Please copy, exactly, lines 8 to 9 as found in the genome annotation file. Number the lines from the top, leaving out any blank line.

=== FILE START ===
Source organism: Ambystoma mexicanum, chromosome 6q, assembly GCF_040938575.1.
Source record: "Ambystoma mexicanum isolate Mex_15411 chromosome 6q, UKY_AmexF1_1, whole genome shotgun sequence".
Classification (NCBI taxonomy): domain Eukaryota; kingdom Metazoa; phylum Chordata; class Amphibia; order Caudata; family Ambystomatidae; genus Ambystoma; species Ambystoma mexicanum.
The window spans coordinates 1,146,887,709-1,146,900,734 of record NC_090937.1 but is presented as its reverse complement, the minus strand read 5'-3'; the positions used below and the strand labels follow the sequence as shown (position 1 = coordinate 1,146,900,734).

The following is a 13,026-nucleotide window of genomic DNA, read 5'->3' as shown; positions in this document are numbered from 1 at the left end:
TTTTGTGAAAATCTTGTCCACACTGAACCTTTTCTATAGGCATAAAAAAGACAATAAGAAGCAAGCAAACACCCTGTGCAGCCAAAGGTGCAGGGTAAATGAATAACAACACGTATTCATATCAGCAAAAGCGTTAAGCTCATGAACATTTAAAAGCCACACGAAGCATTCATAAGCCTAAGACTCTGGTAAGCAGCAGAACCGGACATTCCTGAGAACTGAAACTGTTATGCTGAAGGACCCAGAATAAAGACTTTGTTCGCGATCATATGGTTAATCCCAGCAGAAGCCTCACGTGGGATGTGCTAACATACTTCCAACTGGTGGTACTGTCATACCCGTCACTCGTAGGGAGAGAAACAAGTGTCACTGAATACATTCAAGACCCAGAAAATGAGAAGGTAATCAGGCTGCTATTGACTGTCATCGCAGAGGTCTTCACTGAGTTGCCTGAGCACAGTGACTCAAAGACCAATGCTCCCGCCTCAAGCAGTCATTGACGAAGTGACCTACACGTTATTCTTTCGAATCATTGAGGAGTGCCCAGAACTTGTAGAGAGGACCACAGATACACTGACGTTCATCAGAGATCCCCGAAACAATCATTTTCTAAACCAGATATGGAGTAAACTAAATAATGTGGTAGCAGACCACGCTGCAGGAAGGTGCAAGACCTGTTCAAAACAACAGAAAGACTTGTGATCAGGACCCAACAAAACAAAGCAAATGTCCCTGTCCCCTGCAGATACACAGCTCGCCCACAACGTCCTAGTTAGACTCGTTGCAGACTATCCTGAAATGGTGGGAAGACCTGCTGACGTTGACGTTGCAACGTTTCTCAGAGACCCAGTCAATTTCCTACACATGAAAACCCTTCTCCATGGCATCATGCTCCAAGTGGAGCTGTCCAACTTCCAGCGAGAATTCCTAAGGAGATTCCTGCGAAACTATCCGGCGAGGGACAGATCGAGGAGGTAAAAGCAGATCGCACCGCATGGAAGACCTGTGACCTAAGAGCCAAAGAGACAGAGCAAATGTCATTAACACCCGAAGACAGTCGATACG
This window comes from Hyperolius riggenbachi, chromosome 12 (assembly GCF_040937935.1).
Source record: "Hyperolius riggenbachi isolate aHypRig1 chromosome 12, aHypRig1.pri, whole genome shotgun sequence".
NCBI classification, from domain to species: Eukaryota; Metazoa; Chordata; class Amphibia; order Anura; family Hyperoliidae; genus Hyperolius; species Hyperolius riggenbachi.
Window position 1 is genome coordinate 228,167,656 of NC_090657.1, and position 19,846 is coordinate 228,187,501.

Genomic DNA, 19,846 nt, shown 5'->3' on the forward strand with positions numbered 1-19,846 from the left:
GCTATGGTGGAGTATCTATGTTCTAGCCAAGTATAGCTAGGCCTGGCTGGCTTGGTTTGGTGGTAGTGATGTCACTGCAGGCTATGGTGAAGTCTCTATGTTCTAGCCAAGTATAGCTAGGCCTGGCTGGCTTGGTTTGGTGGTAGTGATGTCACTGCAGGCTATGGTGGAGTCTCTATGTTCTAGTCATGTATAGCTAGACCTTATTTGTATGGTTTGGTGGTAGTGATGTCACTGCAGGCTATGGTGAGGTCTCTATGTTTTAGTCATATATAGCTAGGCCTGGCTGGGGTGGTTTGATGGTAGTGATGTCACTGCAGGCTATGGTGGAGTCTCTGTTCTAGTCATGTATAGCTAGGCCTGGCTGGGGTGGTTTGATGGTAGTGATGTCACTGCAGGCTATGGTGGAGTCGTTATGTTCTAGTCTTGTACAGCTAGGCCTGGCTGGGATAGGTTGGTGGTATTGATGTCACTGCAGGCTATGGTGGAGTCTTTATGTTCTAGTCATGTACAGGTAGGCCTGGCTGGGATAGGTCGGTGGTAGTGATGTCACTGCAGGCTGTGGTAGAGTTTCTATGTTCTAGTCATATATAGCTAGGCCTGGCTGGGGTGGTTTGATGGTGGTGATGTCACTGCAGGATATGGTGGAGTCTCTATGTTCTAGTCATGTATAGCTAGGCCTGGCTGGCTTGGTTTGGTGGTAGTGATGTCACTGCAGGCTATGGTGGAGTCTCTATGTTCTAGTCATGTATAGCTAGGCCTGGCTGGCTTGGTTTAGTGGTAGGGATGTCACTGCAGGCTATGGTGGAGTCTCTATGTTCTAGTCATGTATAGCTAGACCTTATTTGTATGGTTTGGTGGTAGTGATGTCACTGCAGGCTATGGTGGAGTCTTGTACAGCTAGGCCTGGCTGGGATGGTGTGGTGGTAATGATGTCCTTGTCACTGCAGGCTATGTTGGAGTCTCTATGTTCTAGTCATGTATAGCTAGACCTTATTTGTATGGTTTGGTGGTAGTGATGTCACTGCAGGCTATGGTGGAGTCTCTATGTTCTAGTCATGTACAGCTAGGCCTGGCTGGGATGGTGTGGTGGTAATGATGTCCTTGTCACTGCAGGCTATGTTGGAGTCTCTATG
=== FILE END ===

Source record: "Hyperolius riggenbachi isolate aHypRig1 chromosome 12, aHypRig1.pri, whole genome shotgun sequence".
NCBI classification, from domain to species: Eukaryota; Metazoa; Chordata; class Amphibia; order Anura; family Hyperoliidae; genus Hyperolius; species Hyperolius riggenbachi.